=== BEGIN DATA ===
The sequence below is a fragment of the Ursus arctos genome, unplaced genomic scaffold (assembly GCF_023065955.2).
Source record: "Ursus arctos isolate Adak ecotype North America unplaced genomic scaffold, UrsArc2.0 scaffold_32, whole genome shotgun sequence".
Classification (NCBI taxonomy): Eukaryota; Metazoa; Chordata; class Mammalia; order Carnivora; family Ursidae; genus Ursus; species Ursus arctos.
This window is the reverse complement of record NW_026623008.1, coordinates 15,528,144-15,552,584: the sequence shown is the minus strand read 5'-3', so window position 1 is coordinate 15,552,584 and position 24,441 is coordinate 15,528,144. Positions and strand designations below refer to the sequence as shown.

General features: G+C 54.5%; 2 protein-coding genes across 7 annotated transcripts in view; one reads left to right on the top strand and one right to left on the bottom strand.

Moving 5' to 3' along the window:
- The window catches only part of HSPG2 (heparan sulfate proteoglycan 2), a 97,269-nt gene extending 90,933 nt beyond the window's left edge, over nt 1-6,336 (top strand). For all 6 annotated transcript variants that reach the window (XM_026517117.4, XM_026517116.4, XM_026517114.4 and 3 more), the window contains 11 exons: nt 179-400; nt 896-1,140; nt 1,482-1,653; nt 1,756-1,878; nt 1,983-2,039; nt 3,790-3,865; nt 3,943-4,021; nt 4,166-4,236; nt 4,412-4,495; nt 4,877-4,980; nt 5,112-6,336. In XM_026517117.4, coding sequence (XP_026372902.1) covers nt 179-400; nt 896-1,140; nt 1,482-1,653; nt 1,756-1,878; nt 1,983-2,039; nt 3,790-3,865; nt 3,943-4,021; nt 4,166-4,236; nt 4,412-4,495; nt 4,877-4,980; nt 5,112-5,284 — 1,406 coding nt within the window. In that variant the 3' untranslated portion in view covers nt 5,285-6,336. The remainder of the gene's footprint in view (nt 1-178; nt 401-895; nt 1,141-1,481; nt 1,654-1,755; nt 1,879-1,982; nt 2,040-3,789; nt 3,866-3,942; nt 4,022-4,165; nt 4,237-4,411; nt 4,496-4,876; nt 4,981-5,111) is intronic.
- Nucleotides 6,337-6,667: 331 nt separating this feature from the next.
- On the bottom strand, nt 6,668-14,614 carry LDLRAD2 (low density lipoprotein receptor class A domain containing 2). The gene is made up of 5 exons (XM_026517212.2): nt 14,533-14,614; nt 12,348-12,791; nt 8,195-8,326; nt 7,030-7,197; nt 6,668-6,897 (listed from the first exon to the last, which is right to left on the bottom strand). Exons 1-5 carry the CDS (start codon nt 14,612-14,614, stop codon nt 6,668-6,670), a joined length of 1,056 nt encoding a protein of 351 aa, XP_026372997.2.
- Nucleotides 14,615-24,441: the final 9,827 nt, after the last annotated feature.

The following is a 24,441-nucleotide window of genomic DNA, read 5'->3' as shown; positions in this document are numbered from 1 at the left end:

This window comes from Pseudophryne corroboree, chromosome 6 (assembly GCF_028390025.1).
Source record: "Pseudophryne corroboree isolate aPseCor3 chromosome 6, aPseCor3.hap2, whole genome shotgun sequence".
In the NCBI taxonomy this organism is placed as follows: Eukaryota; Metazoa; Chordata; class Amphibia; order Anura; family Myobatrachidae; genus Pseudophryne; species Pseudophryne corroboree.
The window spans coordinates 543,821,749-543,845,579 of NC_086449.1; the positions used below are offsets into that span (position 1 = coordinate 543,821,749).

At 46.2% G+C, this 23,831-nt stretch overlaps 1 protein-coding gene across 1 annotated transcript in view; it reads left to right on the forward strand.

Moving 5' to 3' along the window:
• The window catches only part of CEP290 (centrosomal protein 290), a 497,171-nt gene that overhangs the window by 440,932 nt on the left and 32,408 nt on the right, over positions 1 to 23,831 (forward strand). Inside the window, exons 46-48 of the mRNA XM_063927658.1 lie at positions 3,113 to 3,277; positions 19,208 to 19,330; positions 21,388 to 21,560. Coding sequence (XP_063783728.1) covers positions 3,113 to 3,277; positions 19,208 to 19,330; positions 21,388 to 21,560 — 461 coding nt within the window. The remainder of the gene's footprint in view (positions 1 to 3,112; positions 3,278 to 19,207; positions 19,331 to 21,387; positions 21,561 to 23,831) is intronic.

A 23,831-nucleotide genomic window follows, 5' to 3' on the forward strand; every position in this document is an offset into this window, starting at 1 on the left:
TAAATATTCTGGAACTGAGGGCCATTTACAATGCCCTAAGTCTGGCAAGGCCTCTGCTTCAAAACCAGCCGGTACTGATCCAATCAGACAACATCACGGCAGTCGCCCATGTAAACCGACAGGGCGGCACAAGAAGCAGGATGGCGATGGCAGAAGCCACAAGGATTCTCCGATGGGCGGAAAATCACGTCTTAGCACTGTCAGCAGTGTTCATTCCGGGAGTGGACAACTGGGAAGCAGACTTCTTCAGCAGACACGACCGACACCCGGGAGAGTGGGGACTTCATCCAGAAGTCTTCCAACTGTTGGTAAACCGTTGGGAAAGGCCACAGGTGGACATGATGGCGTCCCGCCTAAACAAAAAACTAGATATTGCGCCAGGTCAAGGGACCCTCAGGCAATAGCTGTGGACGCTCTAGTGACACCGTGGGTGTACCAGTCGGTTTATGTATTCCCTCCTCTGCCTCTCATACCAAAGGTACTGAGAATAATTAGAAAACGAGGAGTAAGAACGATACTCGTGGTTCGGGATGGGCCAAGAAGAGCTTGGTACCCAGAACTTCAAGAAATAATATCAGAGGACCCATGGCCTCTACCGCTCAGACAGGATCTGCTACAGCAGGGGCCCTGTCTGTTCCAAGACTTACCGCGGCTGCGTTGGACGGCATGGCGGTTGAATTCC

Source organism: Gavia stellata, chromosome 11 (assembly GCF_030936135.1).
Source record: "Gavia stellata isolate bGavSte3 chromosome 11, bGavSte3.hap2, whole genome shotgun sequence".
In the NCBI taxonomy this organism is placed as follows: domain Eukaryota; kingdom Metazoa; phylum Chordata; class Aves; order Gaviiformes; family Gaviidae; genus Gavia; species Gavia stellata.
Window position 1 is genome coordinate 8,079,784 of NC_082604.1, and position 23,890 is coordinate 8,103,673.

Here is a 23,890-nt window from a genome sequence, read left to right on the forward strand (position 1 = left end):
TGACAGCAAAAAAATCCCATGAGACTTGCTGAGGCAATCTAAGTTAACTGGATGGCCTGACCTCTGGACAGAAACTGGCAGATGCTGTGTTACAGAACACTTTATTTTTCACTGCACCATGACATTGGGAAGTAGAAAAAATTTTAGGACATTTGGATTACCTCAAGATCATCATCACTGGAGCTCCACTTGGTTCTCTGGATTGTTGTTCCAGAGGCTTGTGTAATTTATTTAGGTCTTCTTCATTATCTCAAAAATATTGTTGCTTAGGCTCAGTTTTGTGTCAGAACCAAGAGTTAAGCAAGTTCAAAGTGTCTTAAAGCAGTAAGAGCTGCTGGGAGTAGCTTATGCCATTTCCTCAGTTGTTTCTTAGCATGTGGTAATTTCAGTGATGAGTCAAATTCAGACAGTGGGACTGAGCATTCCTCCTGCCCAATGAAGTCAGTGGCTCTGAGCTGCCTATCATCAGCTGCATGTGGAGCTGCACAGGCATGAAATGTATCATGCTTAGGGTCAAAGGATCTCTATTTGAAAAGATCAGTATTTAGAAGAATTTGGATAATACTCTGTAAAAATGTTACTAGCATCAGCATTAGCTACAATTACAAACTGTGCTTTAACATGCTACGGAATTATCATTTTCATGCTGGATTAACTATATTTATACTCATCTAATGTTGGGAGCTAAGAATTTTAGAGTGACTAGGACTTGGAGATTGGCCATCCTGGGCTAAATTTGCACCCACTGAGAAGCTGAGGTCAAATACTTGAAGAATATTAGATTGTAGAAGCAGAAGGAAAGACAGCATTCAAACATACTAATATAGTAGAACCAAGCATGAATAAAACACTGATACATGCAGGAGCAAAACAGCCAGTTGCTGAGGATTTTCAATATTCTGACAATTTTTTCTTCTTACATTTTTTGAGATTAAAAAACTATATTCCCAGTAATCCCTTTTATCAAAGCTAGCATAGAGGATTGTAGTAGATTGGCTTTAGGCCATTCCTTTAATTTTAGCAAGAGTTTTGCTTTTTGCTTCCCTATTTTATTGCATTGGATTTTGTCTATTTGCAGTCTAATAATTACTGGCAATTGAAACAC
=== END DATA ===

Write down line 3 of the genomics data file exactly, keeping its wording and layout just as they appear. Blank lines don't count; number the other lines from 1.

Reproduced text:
Classification (NCBI taxonomy): Eukaryota; Metazoa; Chordata; class Mammalia; order Carnivora; family Ursidae; genus Ursus; species Ursus arctos.